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Mr. Wells: Will the hon. Gentleman reflect on the fact that the hon. Member for Glasgow, Maryhill (Mrs. Fyfe) will shortly leave Parliament, and would he care to compliment her on the way in which she has continually brought to the attention of the House the necessity for education, health care and aid in the third world? She has done a wonderful job during her time in this Parliament.
Mr. McFall: The hon. Gentleman takes my breath away because that was my next point. My hon. Friend the Member for Glasgow, Maryhill (Mrs. Fyfe) has been in the House the same length of time as I have been and has been a good colleague to me and to others. She has pioneered many social justice issues, and, along with the hon. Member for Hertford and Stortford (Mr. Wells), and not forgetting the hon. Member for Faversham and Mid-Kent (Mr. Rowe), has considered international development and other third-world issues. I congratulate my hon. Friend. I am told that when she leaves the House she intends to take up politics seriously.
Mr. Worthington: Is my hon. Friend aware that, as well as all those admirable qualities of my hon. Friend the Member for Glasgow, Maryhill (Mrs. Fyfe), she was born on the same day and in the same year as Tina Turner?
The Government have made great strides; other Members have mentioned the United Nations contribution target of 0.7 per cent. of gross national product. Let us work at it year after year so that we achieve it. All hon. Members, irrespective of party, will applaud that.
Mr. Rowe: I welcome the Bill and I am sorry that there was no reason to include the importance of development education in it. I support the point that the hon. Member for Dumbarton (Mr. McFall) made about instructing everyone in the nation about the importance of the money that we give for international development.
I have suggested to the Minister privately that it would be worth while asking every individual in the nation to consider their expenditure and ask themselves what they can buy with 0.5 of 1 per cent. of their income and whether it is worth more than giving fresh water to someone who is dying for the lack of it, or creating an opportunity for someone in the developing world. I believe that most people's generosity would lead them to conclude that spending 0.5 of 1 per cent. of their income on the developing world was well worth it.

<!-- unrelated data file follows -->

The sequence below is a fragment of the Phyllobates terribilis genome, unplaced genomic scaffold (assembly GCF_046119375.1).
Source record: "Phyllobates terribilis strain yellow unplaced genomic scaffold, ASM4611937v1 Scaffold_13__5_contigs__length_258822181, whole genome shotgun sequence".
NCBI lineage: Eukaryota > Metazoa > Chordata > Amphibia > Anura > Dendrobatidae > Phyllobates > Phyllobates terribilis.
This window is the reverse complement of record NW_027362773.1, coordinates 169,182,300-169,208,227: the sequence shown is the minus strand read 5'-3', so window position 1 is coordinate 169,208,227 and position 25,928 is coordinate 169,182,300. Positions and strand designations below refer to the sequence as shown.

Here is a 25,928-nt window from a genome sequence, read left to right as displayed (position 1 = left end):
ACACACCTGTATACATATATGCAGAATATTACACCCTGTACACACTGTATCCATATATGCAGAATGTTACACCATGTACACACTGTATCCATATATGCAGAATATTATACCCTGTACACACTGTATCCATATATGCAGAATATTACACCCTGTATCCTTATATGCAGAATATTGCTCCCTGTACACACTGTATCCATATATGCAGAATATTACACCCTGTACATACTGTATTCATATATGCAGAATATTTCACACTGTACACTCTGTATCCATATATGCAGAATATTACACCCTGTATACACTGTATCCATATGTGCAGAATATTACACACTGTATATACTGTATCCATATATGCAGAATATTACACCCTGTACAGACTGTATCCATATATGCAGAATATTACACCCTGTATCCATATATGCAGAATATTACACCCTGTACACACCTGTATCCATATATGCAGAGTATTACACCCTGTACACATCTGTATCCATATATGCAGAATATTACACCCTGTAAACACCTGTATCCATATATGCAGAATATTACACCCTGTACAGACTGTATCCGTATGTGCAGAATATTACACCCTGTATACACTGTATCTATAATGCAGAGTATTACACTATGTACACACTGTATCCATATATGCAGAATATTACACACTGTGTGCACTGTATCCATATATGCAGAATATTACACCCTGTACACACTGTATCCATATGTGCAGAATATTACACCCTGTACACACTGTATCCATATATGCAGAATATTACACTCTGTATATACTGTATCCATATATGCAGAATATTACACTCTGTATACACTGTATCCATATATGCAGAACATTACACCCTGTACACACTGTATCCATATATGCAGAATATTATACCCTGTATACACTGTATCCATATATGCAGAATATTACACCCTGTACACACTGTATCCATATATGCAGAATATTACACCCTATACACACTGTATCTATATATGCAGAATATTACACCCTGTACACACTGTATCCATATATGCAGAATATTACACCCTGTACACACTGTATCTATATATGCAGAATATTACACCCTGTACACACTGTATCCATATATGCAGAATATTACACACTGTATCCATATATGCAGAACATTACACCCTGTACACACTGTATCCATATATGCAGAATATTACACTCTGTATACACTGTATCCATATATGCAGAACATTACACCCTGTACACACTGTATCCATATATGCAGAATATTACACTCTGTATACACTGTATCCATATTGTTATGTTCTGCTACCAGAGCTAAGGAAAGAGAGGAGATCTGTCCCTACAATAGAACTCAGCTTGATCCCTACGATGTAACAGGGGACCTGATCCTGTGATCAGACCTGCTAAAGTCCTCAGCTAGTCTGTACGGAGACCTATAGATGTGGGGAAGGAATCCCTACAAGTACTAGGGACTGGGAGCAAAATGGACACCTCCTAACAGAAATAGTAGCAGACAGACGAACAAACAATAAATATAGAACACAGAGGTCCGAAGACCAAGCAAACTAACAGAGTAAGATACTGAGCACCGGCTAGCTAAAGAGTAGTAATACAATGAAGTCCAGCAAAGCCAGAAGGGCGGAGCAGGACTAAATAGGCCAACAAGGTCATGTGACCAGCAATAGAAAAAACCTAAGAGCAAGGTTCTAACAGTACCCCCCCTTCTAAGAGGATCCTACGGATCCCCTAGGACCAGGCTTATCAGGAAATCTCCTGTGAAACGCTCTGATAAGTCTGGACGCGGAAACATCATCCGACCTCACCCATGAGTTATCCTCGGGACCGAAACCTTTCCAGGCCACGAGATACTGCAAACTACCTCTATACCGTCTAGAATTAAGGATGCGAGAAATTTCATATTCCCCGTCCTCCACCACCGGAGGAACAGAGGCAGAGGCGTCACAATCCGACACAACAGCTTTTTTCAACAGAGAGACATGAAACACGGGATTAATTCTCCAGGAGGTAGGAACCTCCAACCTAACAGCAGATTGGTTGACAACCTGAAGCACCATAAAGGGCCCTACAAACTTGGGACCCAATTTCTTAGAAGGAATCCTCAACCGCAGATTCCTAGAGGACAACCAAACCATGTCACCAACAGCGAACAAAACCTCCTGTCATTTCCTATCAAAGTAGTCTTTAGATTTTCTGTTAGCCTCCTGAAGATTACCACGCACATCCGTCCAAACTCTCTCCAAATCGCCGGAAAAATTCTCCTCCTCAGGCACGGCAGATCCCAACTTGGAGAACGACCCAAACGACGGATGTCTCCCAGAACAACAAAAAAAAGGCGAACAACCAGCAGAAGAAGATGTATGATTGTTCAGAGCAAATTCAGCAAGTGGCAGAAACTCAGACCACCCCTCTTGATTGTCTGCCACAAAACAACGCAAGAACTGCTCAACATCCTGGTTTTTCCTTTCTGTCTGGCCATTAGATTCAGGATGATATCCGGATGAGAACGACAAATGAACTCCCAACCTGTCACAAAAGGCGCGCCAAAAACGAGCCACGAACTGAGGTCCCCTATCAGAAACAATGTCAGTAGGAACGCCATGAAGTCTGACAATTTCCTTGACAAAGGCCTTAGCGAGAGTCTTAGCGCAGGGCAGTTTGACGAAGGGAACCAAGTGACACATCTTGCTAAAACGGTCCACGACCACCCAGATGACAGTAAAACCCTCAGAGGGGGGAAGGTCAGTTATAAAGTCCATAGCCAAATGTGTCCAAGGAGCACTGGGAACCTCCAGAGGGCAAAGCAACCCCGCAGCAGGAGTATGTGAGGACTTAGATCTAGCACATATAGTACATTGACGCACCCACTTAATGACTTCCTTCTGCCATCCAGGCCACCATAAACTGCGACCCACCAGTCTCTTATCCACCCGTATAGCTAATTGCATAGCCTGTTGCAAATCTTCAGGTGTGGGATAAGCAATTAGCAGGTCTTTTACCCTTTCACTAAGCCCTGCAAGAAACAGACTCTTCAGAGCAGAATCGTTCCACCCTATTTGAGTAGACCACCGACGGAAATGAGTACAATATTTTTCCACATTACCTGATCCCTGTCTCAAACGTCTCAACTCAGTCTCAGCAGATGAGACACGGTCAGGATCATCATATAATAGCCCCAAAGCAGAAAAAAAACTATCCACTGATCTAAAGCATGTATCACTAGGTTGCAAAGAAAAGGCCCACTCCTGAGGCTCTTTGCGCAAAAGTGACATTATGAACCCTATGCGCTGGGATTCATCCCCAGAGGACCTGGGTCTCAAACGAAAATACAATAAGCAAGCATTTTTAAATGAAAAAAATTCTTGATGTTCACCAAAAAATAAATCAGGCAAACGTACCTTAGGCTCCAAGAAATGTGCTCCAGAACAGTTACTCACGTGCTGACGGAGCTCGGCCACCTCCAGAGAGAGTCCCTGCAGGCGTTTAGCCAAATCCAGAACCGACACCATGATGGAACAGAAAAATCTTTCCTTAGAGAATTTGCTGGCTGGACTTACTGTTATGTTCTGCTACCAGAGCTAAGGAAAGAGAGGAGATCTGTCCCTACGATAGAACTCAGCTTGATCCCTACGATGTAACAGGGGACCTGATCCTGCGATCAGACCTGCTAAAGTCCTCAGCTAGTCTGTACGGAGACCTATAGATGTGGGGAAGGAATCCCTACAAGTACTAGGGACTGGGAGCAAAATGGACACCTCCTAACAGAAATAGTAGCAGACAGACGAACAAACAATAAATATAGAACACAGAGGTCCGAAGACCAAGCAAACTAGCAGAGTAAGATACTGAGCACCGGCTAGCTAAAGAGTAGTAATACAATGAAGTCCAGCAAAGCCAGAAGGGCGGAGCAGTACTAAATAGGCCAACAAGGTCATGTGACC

If we cannot appeal to people's sympathy and compassion, we should appeal to their self-interest. If we do not do that in our globalised environment, we shall be overwhelmed by difficulties that originate in the developing nations.
Cambodia is one of the poorest countries on earth. Forty-six per cent. of the population is under 15 and 2.5 per cent. is over 65. What on earth will the 46 per cent. do when, next year or the year after, they try to enter a labour market that does not exist? Such instability will rage around the world.
What will happen to the 23 million orphans in sub-Saharan Africa if they have nothing to do and nowhere to go? They will not be able to live. They, too, will constitute a huge element of instability. Initially, the developed world will be asked to try to help, but it will ultimately discover that it is being attacked. Similarly, the Victorians decided to construct drains for the whole population when they discovered that the rich would catch cholera if they did not. We should take account of such self-interest in our education programme.
I am delighted that the Department for International Development has published a document on disability. The disabled are always the poorest of the poor; they suffer the greatest disadvantages. Although the document is so general that it does not commit the Department to much, it is at least a beginning for an issue that needs to be taken seriously.